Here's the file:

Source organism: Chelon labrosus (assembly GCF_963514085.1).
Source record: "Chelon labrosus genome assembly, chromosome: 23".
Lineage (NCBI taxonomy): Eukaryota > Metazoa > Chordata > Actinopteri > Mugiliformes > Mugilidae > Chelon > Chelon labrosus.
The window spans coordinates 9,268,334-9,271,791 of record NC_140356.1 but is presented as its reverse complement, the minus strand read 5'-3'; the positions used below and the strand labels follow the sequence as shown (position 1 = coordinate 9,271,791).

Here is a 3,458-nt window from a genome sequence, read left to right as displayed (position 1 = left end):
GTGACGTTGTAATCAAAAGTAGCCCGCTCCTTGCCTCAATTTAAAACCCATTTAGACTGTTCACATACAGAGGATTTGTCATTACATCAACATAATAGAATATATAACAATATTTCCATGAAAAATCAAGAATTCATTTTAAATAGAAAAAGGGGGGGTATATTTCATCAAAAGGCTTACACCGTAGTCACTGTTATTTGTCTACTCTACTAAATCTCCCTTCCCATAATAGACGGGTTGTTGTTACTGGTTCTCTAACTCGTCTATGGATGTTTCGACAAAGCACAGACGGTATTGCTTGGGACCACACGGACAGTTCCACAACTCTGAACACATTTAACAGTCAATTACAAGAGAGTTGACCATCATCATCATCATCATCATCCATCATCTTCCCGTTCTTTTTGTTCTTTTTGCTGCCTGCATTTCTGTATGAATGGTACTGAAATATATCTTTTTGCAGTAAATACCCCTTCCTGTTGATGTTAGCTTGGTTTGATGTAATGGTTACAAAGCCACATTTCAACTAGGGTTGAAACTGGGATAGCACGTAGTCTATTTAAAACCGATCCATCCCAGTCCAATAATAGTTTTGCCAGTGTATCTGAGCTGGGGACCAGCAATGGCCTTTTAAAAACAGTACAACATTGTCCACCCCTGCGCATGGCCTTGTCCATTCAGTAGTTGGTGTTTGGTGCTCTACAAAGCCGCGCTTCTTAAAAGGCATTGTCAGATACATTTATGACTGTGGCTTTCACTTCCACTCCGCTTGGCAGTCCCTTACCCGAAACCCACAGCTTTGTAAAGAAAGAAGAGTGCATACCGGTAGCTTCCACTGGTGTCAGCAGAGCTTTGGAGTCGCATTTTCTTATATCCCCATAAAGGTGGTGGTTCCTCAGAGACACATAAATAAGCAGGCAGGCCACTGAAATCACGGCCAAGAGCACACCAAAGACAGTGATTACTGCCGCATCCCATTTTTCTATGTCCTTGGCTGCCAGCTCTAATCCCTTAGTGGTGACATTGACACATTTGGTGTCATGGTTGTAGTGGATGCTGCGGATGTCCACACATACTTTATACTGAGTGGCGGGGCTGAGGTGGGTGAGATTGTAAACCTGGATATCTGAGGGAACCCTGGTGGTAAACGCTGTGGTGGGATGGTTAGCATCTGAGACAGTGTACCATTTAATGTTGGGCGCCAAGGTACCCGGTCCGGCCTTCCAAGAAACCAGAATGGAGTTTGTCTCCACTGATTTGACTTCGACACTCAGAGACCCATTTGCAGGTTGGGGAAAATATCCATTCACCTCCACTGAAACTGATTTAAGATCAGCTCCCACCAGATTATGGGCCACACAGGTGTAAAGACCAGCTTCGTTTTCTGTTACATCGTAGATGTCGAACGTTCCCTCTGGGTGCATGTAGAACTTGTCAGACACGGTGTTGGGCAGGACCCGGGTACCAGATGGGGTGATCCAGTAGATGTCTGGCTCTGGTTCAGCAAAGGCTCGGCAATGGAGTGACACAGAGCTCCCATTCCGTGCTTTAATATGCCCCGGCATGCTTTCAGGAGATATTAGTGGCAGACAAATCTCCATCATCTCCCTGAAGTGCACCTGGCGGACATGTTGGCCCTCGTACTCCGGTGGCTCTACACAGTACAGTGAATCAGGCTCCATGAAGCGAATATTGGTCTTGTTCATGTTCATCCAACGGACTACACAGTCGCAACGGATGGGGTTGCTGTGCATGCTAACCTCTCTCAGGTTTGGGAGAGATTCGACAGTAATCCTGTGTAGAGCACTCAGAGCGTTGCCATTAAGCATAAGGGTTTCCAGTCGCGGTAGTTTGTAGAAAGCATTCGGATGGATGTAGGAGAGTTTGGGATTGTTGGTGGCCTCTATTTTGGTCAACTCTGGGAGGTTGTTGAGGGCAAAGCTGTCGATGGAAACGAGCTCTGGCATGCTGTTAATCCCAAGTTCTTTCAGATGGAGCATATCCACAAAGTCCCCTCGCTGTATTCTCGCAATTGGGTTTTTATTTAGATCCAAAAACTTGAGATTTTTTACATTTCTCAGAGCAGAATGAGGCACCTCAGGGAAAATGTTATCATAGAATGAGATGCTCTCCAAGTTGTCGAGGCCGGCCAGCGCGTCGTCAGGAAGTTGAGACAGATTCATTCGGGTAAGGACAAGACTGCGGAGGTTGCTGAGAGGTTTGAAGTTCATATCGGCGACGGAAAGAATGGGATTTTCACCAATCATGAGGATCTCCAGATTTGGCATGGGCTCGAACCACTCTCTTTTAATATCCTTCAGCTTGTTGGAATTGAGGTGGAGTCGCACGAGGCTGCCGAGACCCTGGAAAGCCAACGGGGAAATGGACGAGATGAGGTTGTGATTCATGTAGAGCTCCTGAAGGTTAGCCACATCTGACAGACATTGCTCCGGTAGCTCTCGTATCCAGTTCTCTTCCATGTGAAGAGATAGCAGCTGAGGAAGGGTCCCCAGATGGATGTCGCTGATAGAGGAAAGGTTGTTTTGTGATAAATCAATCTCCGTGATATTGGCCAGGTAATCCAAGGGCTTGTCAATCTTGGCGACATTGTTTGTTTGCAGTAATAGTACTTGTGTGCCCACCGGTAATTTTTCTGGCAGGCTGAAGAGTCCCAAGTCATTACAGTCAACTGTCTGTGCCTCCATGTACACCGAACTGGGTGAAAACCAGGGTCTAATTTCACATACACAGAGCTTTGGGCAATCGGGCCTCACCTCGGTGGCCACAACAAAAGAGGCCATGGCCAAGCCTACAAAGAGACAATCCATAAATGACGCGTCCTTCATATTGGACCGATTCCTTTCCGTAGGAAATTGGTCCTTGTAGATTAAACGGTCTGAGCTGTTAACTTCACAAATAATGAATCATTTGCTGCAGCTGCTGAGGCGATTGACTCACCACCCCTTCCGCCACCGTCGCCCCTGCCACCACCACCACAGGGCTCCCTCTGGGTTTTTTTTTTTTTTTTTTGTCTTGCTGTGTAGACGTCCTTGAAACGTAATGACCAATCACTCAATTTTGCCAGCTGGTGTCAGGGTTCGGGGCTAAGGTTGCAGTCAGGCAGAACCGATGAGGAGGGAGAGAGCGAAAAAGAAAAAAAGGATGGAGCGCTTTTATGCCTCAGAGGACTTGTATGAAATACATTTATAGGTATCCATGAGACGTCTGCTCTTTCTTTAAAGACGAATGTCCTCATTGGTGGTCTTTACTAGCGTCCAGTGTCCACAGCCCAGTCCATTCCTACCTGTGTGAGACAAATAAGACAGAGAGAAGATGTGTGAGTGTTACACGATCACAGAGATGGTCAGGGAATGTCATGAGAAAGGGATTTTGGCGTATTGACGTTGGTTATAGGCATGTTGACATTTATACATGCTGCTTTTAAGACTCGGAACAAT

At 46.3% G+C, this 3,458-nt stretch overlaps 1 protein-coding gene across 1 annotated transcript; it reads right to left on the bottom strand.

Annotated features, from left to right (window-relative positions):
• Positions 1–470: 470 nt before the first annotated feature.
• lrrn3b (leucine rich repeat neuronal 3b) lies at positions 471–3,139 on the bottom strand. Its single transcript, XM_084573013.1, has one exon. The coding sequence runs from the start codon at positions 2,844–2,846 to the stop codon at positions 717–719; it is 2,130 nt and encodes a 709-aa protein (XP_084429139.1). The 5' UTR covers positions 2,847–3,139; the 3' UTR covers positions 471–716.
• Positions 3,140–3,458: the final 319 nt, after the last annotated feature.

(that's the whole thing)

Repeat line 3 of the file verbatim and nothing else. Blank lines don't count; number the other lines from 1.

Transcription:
Lineage (NCBI taxonomy): Eukaryota > Metazoa > Chordata > Actinopteri > Mugiliformes > Mugilidae > Chelon > Chelon labrosus.